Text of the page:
Yes, it’s Conference Submission Time.
There is a cycle to conferences. For the larger ones, i.e. EuroSTAR, ATD, etc., then it may even start before the last conference has taken place. The conference chair needs to be appointed. The venue and dates chosen – conference halls have to be booked well in advance.
When last year’s conference finished next years will be introduced. The new chair will set a theme, and post a call for papers. This is going on now for the EuroSTAR 2016 conference (Call for submissions closes on 5th Feb 2016).
Here are some Hints and Tips for submitting to conferences.
I was lucky enough to be on the EuroSTAR 2011 program committee and I wrote a post about tips for submitting here. The current EuroSTAR program team have done the same so don’t forget to check it out if you are considering submitting.
There were 460+ submissions that year, 2011, and only 50 or so successful candidates. It isn’t as simple as saying “Well that is a one in nine chance, so I will put in nine submissions!” Carefully read through all of the advice, then craft your proposal. And remember, if you don’t submit, then you definitely won’t be successful.
If you aren’t successful in winning a speaking slot at your chosen conference, then do not despair. There are loads of things that you can do, for free, in the interim, to a) develop yourself, and b) increase your chances of submission success for a future conference.
Here is my How to educate yourself in Software Testing for Free plan. Try it for a year, and get your ‘money back’ if it doesn’t work.
There is loads of free software testing stuff out there on the internet just waiting for you, so take advantage of it.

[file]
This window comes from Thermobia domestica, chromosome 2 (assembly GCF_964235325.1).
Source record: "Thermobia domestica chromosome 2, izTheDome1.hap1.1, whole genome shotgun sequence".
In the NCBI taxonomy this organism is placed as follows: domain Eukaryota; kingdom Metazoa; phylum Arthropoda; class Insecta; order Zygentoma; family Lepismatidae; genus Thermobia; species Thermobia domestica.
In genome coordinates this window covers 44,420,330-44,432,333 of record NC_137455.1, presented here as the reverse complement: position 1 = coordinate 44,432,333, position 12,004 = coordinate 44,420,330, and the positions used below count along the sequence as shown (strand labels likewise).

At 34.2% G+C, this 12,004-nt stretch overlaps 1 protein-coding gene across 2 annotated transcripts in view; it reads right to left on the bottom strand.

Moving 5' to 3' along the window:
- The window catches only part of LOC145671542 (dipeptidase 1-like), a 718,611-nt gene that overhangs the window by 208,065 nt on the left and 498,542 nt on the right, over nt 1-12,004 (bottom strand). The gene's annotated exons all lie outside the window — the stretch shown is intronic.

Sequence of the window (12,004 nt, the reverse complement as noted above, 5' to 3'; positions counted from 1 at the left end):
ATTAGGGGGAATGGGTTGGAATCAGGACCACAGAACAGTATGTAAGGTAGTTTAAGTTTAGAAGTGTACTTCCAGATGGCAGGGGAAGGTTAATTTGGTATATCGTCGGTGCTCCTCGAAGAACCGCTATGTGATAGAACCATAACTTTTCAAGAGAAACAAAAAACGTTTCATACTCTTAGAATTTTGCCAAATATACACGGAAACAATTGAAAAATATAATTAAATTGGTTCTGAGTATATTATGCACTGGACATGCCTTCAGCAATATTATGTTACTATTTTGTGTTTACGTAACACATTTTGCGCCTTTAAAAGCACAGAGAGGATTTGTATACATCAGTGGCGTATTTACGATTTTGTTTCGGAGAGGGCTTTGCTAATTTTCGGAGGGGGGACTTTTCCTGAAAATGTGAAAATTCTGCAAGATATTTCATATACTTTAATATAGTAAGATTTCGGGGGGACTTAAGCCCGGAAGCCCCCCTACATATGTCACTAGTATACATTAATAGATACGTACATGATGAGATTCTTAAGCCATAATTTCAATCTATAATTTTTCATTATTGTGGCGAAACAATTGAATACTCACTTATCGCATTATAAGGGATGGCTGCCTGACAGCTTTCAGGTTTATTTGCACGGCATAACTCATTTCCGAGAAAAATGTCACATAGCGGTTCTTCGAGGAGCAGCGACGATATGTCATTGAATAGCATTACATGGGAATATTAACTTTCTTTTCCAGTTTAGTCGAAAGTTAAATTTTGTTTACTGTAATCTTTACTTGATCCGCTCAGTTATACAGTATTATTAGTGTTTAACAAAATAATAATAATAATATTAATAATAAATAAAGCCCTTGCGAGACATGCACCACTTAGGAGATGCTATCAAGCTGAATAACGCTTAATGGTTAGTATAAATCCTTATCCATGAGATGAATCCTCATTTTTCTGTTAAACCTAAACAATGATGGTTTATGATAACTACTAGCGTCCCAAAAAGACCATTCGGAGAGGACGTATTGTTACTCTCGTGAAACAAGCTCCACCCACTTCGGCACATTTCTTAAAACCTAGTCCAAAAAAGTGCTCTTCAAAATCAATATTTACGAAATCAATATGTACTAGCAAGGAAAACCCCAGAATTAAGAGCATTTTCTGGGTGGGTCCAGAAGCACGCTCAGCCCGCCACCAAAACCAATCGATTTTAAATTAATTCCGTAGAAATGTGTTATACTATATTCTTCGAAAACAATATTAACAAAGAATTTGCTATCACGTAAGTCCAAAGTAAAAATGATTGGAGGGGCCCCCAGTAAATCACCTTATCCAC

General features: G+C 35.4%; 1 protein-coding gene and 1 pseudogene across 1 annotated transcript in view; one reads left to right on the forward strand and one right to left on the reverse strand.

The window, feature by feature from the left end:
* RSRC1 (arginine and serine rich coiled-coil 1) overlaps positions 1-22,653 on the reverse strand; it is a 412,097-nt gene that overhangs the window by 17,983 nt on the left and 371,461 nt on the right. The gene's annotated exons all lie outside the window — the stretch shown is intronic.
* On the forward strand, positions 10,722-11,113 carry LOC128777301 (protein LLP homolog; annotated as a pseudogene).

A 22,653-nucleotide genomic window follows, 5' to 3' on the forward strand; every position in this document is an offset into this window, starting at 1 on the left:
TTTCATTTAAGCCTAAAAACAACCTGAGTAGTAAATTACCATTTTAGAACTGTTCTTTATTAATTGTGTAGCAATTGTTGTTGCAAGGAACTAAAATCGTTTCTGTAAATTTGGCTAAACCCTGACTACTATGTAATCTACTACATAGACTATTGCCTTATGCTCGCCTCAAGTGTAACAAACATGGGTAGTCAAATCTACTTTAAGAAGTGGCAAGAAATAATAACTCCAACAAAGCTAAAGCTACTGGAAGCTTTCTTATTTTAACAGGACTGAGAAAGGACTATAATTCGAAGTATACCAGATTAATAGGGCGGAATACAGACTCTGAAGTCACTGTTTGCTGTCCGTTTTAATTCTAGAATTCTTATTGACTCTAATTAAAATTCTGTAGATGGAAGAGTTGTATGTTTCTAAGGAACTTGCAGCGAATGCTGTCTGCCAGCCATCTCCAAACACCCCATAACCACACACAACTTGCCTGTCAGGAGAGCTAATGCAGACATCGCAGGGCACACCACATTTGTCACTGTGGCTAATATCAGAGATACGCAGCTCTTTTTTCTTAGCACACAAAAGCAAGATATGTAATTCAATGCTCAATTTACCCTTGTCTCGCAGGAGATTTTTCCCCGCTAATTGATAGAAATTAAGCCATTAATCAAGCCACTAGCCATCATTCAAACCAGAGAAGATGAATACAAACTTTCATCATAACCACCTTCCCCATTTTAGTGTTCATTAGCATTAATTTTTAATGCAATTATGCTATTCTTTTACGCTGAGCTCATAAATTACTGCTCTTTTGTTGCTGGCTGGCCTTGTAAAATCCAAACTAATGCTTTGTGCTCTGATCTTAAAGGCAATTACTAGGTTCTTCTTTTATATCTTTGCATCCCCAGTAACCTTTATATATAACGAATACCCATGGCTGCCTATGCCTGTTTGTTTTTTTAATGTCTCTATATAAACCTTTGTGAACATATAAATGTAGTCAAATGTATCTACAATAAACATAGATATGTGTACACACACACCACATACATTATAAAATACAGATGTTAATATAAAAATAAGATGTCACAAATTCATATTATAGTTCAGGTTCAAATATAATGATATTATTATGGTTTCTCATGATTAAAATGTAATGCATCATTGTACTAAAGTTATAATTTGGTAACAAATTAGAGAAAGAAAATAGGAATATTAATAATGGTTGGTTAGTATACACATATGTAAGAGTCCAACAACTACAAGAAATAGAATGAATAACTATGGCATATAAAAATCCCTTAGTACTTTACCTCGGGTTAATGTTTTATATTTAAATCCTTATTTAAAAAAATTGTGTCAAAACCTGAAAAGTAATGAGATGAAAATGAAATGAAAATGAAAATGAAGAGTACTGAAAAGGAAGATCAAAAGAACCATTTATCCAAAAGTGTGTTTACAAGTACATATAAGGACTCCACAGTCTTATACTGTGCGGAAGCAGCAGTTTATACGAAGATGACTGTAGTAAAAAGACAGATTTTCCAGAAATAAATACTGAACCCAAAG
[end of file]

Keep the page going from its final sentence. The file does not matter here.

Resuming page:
Blogs: Lots of software testers blog – you are reading one now – so check them out. I wish it was as simple as telling you which ones to read. It isn’t that easy. Follow the links to interesting blog articles. The bloggers you like will become favourites. But don’t forget that there are also interesting posts from people you may not have heard of.
Tip: Try reading blog posts that you disagree with. It may not change your mind, but you will get another perspective.
Presentations: Amazingly, almost all of the conference presentations can be found online. You can see the slides, read papers, and supporting material. Start by browsing the Resources section of this site 🙂 So you still get to read the presentations even if you didn’t go to the conference.
Tip: Check out Twitter for announcements of posts and uploads.
e-books: A lot of software testing authors write shorter e-books which are freely available. It doesn’t take long to search for them. Surprisingly, some of them are actually worth reading!
Tip: Try reading them on your daily commute – as long as you don’t drive. Or put away one hour a week to read e-books.
Webinars: Which are online presentations. These are great. I have done several myself which you can find in the Resources section. Basically you get to hear the presenter as well as see their slides. This adds an extra dimension to the presentation, and can give you further detail not available from just reading the slides.
Tip: Many of the major conferences arrange webinars throughout the year.
Live Days: Some conferences will actually broadcast a live day. They select presentations throughout the day that give a positive representation of the conference. These may even be videoed which will give you a real feel for the event.
Tip: You don’t always have to listen live. They are sometimes available after the event for later viewing. Great for conferences in different time zones.
Armed with all of this information, if nothing else, you will have gained a wider understanding of what is going on around you in the software testing world, and you may have learned a few things on the way.